Putting the Taylor tragedy in the context of the law and a moral basis is not an easy thing to do. Legality and morality are not mutually exclusive. Just because something is legal doesn’t make it moral, and vice versa. As humans, we try to make the two be as close together as possible, but it doesn’t always work. At the time of writing, officer Brett Hankison, who was involved in this case, has been charged with “wanton endangerment”, as he allegedly fired into a neighbour’s apartment during the raid. Under Kentucky law, wanton endangerment means to “show an extreme indifference to the value of human life”, which constitutes a five-year sentence for each count. Mr Hankison was charged with three. The hard fact of the matter is that Walker shot first and injured an officer, which is illegal. Officers can then make the argument that this was a ‘reasonable’ cause to return fire. Case closed, right? Well, not exactly. There are nuances to consider. Prosecutors also have discretion whether or not to charge officers. Some prosecutors work quite closely with police, which people say could lead to favourable treatment. It’s legal, but morally questionable. The likelihood is, they won’t be charged if the shooting is deemed as justified. But is it justified? Walker fired one warning shot. One. A single bullet. Does that single bullet justify the 32 that were returned? Where does ‘reasonable’ end and ‘excessive’ begin? Is ‘excessive’ even relevant in the context of a drug raid? Does firing one shot forfeit your life?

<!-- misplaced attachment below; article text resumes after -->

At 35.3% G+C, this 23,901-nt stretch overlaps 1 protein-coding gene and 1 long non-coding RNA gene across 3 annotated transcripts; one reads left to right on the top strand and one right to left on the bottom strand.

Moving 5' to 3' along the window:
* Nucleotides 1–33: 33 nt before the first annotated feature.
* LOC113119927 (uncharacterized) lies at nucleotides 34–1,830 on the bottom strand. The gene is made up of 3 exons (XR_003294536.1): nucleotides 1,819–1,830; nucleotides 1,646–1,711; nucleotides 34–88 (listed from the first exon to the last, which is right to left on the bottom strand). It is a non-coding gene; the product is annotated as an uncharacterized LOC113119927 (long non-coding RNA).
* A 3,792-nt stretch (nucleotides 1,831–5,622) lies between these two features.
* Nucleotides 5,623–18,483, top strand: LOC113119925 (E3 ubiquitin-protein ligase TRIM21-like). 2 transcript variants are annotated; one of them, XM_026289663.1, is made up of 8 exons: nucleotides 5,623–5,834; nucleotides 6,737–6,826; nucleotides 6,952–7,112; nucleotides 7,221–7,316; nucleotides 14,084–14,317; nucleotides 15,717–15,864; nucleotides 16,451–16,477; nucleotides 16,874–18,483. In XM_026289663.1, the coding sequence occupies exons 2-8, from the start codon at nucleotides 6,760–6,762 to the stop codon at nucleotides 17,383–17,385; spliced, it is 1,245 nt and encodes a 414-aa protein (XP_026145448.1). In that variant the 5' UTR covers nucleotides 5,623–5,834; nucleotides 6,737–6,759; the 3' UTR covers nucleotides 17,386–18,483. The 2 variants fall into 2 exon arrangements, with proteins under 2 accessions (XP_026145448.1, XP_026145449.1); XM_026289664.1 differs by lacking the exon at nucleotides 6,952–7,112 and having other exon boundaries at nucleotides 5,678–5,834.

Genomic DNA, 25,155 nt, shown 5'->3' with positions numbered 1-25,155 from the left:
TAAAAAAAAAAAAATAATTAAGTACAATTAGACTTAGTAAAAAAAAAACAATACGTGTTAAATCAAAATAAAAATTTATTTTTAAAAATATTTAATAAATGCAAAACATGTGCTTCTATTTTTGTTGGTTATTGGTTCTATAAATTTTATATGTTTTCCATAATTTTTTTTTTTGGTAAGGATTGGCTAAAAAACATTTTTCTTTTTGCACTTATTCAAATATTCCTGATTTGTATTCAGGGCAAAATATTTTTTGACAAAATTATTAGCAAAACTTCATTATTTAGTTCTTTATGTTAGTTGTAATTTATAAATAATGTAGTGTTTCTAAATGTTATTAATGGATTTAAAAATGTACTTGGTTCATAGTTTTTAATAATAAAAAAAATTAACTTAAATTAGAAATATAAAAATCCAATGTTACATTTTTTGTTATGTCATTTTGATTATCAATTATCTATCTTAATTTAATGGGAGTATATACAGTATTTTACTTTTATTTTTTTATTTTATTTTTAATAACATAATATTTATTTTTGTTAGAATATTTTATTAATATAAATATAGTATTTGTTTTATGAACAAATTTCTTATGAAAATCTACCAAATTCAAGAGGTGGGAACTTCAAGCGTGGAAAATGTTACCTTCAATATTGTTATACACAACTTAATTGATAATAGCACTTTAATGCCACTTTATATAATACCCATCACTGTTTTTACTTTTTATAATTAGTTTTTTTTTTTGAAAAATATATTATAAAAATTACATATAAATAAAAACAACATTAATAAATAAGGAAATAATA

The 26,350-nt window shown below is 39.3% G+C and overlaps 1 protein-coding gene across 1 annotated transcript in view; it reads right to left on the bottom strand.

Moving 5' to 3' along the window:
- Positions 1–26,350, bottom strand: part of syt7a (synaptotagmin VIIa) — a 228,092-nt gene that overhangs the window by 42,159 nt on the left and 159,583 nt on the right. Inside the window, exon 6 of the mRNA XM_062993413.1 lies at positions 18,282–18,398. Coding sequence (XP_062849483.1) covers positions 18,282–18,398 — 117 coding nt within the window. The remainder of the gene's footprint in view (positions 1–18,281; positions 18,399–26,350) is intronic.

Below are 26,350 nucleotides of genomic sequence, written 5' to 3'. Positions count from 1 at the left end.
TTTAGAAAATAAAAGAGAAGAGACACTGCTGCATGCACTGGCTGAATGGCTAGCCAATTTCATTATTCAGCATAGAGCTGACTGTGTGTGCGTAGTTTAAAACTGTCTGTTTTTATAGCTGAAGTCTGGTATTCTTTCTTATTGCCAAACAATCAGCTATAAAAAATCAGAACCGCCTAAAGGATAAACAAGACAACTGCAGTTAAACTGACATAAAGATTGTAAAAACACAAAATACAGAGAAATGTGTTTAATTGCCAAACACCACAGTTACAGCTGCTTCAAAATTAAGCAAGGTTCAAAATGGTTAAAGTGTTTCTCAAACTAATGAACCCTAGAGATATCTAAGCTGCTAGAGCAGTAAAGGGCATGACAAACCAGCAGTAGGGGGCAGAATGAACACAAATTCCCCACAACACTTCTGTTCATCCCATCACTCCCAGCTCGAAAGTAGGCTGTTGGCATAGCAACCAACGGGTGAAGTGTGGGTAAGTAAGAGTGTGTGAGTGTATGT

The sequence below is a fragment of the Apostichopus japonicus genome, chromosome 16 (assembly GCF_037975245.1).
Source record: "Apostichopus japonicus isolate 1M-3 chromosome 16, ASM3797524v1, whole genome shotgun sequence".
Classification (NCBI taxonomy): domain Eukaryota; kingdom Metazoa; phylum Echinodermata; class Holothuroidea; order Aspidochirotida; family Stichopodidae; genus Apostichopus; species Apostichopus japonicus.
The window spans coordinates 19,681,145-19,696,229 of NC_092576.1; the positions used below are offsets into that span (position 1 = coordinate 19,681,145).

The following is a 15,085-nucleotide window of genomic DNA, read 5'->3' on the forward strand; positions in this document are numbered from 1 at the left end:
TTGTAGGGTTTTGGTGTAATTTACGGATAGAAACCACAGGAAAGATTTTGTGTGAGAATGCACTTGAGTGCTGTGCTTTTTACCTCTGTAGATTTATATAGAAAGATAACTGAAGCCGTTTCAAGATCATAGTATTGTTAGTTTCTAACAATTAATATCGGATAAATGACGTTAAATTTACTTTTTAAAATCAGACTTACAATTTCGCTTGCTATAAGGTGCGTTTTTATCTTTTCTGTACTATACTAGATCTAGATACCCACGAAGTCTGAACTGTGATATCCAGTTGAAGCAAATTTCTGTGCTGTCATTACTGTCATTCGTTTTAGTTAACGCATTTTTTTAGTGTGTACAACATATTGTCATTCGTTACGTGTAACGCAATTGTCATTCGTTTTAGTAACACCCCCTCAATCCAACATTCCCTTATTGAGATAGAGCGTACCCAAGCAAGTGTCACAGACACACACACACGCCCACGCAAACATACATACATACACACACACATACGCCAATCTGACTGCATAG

All these questions and more make me more conflicted as time goes on. The legal side of me says, “yes, it’s justified, he shot first”, whilst the other side says “he wasn’t justified, no excuse for the death”. There’s also the idea of cause and effect; Taylor had been previously in a relationship with Glover and therefore the police concluded that she might have been part of his drug trade. Even after they ended the relationship, they still had a friendship. Rightly or wrongly, this could simply be a case of ‘guilty by association’; the company that you keep will have an effect on the way you are treated or viewed, in this case fatally. Taylor got herself involved with a drug dealer, and with that came consequences that should have affected him only. Trouble and conflict have a way of following criminals and their loved ones. Mud sticks. I wish it didn’t, but it does.
I feel as if the tragedy of her death was exactly that; a tragedy. To blame her for her own death is to disrespect and gaslight her, but to disregard the choices she made is a serious misnomer. Do I believe she was murdered? No, there is no evidence of intent to kill her to suggest that, but the officers must be questioned.
For me, it’s manslaughter, but it feels like a murder. It’s a tragedy, but it feels like a crime even though it isn’t. My mind should be at ease, but it isn’t.